I call it ‘measured physics’ as opposed to the ‘known physics’ upon which the climate models are based. The difference between measured physics and known physics is important.

January 26, 2015 7:58 am

I got #3 wrong. 😉

bob alou
January 26, 2015 8:07 am

Sorry to quibble but in questions 1 and 2 what is “normal”? When did normal replace average? They are not interchangeable, but they are, seemingly, when it comes to weather and climate.

Jeff Alberts
Reply to  bob alou
January 26, 2015 8:22 am

Exactly. And, it’s a VERY short term average at that.

Chip Javert
Reply to  bob alou
January 26, 2015 12:27 pm

Stop quibbling; the questions explicitly define it as “… when compared to the year-end averages from 1981 through 2010…”.

January 26, 2015 8:32 am

Thanks, Warren. Always good to look at data.
From Bremen:

January 26, 2015 8:44 am

No, my copy/paste is weird. I meant to show
This shows 2015 is going like 2007 and 2014; at the bottom, but not too far from from their average.

Neil Jordan
January 26, 2015 9:19 am

Today’s California Water News reports a request to use the movie “Frozen” to teach children about climate change.
“I said, you’ve taught an entire generation about the Arctic,” Papp said, relaying his conversation with the Disney exec. “Unfortunately, the Arctic that you’ve taught them about is a fantasy kingdom in Norway where everything is nice. What we really need to do is educate the American youth about the plight of the polar bear, about the thawing tundra, about Alaskan villages that run the risk of falling into the sea because of the lack of sea ice protecting their shores.”

January 26, 2015 9:36 am

…and this is how we win the debate, through satire. Put out the most fanciful wrong answers, the point out the currect answers. For response 1-F, I would have had “Ice? What Ice? It all melted years ago.”

Rob Dawg
January 26, 2015 10:32 am

Friday funny.
Saturday silly.
Sunday funday.
Monday mirth.
Tuesday twaddle.
Wednesday wacky.
Thursday… ?
Hmmm, any suggestions?

Reply to  Rob Dawg
January 26, 2015 11:39 am

Thursday Thigh-slapper – I nominated a comment that had me in giggle-fits to be made a “Thursday Thigh-slapper” a few months ago.
Read all of the comments on Thursdays for the last several months and I’m sure you’ll find it ;o)

Gunga Din
Reply to  Rob Dawg
January 26, 2015 2:39 pm

Thursday Turkey?

January 26, 2015 10:33 am

Humor and climate facts combined in a brilliant column with humor at a Dave Barry level — at that’s a huge complement from this Dave Barry fan..
I have been reading about climate change since 1997 and can not recall any column that was so much fun and so effectively communicated “the climate is normal” message to counter the climate hysteria of the leftists..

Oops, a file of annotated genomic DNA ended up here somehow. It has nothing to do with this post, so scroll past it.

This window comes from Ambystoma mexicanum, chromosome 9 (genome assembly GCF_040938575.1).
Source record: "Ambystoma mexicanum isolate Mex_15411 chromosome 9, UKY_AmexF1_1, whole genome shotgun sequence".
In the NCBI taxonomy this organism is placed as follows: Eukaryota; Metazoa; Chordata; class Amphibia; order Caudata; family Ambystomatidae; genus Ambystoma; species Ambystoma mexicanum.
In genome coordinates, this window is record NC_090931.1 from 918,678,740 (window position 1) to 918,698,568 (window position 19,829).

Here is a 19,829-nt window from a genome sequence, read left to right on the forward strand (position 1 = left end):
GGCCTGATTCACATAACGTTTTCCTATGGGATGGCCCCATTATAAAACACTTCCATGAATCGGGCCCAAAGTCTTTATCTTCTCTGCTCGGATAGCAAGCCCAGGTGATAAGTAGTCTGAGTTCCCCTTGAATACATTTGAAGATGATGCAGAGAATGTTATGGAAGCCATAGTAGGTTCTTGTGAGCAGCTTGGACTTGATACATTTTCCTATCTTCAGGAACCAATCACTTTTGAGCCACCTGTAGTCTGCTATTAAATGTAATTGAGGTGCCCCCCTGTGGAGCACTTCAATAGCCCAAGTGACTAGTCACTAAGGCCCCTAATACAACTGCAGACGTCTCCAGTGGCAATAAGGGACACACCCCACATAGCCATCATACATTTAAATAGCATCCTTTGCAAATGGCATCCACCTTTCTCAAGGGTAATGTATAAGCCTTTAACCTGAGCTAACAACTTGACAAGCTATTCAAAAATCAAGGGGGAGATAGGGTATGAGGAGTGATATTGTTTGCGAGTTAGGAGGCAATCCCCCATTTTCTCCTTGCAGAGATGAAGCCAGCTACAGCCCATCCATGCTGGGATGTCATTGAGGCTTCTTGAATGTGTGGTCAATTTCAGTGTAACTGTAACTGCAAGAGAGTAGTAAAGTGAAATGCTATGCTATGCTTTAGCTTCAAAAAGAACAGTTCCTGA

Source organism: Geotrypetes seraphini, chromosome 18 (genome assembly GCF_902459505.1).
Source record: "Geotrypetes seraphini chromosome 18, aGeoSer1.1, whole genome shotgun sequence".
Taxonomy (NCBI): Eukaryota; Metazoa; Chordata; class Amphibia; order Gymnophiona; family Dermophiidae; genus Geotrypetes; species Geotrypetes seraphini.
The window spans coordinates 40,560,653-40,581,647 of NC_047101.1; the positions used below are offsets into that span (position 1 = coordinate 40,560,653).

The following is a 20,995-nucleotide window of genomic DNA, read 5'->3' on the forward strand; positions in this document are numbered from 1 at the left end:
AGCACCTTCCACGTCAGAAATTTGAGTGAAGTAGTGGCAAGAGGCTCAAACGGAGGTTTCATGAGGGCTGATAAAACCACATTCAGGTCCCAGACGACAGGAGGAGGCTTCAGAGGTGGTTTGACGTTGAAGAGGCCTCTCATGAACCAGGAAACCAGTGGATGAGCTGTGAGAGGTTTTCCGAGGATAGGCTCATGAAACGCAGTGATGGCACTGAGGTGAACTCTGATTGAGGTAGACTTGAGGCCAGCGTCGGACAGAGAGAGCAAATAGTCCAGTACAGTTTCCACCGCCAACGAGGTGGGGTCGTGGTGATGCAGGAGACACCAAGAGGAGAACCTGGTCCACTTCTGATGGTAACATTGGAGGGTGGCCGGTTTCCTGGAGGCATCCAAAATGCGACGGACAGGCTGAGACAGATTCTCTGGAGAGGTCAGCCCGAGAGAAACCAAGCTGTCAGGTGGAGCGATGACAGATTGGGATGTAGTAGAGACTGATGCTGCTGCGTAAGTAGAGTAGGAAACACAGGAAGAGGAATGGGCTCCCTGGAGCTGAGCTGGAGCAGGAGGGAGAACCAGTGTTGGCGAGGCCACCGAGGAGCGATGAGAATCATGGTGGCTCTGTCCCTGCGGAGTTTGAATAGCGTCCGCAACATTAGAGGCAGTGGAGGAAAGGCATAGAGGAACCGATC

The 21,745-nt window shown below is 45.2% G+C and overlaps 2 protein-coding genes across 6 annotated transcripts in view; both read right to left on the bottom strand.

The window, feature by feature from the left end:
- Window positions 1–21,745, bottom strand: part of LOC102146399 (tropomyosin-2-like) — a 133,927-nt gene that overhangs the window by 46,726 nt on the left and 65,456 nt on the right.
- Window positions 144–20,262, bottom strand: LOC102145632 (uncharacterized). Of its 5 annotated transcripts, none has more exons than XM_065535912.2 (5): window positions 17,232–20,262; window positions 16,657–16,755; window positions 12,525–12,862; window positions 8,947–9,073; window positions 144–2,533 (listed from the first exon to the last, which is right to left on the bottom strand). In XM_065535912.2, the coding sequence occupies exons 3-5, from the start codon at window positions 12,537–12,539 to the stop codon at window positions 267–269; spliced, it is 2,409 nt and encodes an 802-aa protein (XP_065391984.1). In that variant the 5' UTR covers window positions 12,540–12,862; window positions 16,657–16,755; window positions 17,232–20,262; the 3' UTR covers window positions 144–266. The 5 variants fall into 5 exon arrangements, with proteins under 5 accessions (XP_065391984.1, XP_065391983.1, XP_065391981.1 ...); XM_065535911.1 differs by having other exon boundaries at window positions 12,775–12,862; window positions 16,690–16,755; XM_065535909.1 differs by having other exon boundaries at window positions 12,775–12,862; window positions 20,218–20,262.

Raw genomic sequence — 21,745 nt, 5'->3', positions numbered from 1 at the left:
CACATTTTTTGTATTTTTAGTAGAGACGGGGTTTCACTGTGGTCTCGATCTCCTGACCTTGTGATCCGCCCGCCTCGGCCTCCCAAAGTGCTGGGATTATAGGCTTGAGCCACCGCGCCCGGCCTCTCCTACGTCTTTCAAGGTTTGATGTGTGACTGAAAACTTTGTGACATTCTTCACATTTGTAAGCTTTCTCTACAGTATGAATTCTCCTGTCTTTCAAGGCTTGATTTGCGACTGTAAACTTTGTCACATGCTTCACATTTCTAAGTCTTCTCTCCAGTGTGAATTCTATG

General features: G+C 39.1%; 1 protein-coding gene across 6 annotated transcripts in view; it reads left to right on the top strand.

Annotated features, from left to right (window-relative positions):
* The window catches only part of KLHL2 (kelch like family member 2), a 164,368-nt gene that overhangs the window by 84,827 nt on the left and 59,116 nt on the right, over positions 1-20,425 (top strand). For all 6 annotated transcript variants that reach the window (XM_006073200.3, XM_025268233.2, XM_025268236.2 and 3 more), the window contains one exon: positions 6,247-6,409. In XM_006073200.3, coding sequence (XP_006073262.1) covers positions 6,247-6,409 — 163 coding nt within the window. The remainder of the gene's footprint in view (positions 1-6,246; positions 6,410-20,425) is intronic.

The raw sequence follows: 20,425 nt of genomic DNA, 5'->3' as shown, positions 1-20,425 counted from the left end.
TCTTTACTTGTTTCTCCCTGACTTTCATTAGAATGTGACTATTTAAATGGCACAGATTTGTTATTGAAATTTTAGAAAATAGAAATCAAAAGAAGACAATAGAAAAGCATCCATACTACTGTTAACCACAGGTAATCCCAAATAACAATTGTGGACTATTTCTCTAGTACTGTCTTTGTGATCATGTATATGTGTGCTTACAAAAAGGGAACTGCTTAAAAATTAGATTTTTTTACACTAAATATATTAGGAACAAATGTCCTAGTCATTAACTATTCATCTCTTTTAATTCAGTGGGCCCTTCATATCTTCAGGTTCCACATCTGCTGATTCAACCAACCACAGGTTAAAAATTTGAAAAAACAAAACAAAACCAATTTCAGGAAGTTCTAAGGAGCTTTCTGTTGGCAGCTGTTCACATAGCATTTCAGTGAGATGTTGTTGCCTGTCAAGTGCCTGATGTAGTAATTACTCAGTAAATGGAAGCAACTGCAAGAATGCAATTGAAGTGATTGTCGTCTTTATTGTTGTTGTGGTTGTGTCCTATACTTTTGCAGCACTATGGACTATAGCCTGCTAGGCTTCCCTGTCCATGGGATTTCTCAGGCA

It takes good knowledge of the climate to explain things in a simple, easy to understand way, and using humor is a plus. This column leaves me wanting to read more by Warren Smith and I’ll google his name right after this comment.
I do, however, have one extremely serious criticism of Mr. Smith (assuming that is his REAL name): In the last sentence he used the term “boogie man”.
Well, Mr. Smith, a “boogie man” might be confused with a piano player who loves to play 1940s-era boogie music.
What does THAT have to do with the climate?
And can I believe ANYTHING from a person who thinks boogeyman is two words?
I believe the most common spelling for the one word you were thinking of is “Boogeyman”.
Here is an example of properly using the word three times in one sentence, which may be a world record: — The climate change boogeyman, is the latest boogeyman in a fifty years series of environmental boogeymen, invented by the “environmentalists” to get attention, and get government grants to play computer games and make scary predictions for another year.
And seriously now, even leftists could understand Smith’s column — they won’t read it, of course, as they never seek alternative views, and consider an “open mind” to be reading the opinions at a variety of different leftist-biased sites.
The best way to communicate with a leftist, I’ve found, is to swat him with a rolled up newspaper, preferably the New York Times, just before you use it for your birdcage floor liner.
Saul Alinsky’s prime strategy for the Have-Nots to gain concessions from the Haves was to get public attention by ridiculing the Haves (rather than trying to debate them).
In the world of climate we “deniers” are the Have Nots.
The government is against us.
The mainstream press is against us too.
But the press also loves a fight, and if we skeptics can ridicule the warmists in clever and/or funny ways, we have a MUCH better chance of getting some attention in the mainstream press.
It’s also fun and lets off some steam.
Warren Smith knows the art of effective climate change communication.
I know it is beneath most scientists and engineers to ridicule or character attack others … or even to be funny without drinking a lot of alcohol first … but the coming climate change catastrophe fantasy is not about science at all — the computer game predictions are merely a tool to gain political power.
The climate does not even have to change — if enough people BELIEVE a climate catastrophe is coming, then the climate “boogeyman” can work exactly as intended.